The kids and I made our annual trek to the state fair yesterday. My son loves the animals. We go through every building looking at all the cows, sheep, pigs, goats, llamas, horses, and chickens. This is as close as my kids ever get to a farm. Although I grew up in the city, I come from rural roots and spent many summer vacations on the old homeplace, a farm in the Ozarks of Missouri. But I have not passed on any of the richness of my memories to my kids. Their farm IQ is, well, dismal.
I could not convince my son that the longhorn cows with calves were females. Because of their horns, he ignored any other evidence and insisted they were bulls. My daughter and I oohed and ahhed over the squirming pile of brand new pink piglets. I pointed out that baby pigs are called piglets. As we walked by the sheep, I asked her if she knew what baby sheep are called. Sheeplets? she asked.
No, my kids are city kids. I watched the children and teens at the fair tending to their animals, readying them for the judging ring. A goat was getting a bath, a llama was getting the tangles brushed out of her coat, a young steer was getting a last minute appraisal. These kids were focused and confident, comfortable and knowledgeable. They seemed more mature than their city peers, somehow. More grounded. They proudly led their animals to the ring, ready to show off the time and effort and love they had spent on their charges.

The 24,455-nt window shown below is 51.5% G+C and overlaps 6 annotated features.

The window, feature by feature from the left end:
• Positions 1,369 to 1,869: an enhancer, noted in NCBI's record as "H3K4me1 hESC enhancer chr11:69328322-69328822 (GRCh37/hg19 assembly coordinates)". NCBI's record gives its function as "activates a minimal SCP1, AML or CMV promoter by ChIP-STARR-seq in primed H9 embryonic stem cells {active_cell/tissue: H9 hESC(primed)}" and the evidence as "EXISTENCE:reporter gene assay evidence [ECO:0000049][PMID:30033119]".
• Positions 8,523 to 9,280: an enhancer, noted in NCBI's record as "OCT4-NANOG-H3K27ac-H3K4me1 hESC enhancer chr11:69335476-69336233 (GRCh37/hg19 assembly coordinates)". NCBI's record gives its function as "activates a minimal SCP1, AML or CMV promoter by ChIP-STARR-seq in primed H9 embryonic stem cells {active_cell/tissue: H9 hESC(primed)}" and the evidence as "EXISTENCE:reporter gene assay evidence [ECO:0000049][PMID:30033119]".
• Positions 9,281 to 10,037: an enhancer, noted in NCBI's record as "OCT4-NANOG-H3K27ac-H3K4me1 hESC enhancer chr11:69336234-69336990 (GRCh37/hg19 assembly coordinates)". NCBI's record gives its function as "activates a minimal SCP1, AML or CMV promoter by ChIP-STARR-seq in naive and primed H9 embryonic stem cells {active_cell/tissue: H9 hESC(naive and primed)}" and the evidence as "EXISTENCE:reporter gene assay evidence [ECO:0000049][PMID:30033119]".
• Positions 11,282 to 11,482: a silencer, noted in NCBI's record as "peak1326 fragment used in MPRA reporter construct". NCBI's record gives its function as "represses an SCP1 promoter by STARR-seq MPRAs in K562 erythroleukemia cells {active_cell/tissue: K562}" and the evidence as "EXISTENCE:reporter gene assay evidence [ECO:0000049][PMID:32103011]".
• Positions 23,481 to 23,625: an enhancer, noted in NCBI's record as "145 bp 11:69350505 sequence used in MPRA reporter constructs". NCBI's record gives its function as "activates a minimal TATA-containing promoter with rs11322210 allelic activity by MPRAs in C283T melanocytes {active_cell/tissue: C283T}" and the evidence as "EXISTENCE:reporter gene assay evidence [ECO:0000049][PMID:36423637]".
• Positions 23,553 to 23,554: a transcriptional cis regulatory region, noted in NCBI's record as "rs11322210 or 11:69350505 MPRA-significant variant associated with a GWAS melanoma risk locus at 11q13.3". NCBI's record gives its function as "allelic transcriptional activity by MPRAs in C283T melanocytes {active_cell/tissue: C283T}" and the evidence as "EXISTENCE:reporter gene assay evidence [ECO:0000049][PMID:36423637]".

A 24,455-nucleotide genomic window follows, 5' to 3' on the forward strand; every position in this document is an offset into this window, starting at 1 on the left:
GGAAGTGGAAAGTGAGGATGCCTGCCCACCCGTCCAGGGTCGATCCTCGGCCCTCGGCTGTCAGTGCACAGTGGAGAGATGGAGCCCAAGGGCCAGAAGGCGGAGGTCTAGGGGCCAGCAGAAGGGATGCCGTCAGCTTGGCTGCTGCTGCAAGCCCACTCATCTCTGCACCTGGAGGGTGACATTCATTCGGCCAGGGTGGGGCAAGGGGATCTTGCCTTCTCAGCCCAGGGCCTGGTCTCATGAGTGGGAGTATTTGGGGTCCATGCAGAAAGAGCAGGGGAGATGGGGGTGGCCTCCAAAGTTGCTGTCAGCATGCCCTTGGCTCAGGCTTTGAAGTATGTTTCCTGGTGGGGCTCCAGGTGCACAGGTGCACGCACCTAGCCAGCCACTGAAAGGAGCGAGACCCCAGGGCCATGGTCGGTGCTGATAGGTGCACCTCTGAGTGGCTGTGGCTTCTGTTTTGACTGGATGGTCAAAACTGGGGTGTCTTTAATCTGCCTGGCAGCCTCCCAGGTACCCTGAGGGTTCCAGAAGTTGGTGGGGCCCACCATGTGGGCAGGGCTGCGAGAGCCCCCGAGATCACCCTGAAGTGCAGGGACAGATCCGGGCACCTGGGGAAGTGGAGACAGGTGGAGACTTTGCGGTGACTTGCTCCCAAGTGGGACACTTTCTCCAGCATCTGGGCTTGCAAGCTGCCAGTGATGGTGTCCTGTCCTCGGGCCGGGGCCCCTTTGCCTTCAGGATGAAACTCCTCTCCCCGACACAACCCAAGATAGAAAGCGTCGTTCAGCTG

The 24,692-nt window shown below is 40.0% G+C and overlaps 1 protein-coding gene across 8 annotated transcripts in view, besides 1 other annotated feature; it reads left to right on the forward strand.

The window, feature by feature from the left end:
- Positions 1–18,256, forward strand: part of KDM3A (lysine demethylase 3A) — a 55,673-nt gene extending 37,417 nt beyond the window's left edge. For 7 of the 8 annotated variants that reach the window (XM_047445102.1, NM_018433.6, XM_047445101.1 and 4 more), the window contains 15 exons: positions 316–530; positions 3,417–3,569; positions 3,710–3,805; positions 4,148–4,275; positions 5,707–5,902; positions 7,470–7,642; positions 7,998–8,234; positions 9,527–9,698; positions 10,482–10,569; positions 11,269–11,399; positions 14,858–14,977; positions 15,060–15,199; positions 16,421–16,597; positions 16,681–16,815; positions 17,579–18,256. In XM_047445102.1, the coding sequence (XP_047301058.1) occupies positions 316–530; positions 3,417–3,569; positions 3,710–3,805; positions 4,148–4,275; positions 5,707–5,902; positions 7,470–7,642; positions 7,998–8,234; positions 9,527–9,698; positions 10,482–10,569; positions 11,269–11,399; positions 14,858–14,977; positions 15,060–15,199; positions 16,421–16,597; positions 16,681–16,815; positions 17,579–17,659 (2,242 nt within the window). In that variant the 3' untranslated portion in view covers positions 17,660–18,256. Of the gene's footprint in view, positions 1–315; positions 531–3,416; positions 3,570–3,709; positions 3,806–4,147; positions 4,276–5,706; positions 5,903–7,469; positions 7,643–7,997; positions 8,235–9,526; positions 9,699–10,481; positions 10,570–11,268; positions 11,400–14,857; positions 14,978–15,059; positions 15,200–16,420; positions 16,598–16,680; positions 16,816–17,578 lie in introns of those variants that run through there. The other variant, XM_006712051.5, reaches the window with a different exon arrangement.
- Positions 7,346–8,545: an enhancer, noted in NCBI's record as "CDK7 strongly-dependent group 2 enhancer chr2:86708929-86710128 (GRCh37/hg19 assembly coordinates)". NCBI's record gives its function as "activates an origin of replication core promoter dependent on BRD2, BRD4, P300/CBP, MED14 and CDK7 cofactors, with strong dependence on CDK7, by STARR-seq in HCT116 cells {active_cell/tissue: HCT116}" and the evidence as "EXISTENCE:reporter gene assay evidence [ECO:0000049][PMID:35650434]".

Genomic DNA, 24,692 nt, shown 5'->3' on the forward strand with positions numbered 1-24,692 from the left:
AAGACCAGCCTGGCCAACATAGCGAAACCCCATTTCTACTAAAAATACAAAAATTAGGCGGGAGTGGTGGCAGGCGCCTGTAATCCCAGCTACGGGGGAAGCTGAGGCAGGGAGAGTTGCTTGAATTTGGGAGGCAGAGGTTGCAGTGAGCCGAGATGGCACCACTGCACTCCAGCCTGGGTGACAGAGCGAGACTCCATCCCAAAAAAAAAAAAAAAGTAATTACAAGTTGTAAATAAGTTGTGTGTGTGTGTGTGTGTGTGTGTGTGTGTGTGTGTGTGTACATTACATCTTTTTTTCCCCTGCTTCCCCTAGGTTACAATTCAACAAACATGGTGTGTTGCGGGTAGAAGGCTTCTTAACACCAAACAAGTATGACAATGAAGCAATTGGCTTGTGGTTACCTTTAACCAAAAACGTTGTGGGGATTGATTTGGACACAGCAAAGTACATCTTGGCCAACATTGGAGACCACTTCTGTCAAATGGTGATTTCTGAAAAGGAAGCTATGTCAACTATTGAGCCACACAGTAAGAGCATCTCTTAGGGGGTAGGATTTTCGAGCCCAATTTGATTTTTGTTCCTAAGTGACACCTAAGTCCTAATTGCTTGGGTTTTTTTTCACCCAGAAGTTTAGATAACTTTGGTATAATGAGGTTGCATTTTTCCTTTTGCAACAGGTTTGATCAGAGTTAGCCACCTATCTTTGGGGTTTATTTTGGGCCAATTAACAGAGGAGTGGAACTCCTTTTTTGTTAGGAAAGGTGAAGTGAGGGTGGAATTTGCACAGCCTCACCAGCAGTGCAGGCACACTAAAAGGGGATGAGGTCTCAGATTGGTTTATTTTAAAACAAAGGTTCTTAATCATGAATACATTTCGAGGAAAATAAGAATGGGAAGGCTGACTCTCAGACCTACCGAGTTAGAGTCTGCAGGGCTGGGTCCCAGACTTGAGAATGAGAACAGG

Except one boy. As we passed by some goat pens, there was a young boy curled up in the straw sleeping soundly with his head resting on the flank of his goat. The goat was lying down, too, but not sleeping. She was alert, watching the people go by and then turning her head to sniff her boy’s hair and make sure he was all right. His head rose and fell with her breathing. Such a peaceful nap in the middle of so much activity. He was in his happy place.
Little Boy Blue come blow your horn,
The sheep’s in the meadow, the cow’s in the corn.
Where is the boy who looks after the sheep?
He’s under a haystack fast asleep.
10 Steps to Finding Your Happy Place (and Staying There) is a program to help us develop habits to grow a joyful spirit. Many of us sabotage our happiness by habits that we might not even be aware of. Identifying and changing these habits can build a reservoir of well-being to enhance our happy times and sustain us during challenging times.
Tuesday, September 7, 2010
Little Boy Blue
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Now, that is a beautiful story, about the boy sleeping with the goat. Thanks for sharing.ReplyDelete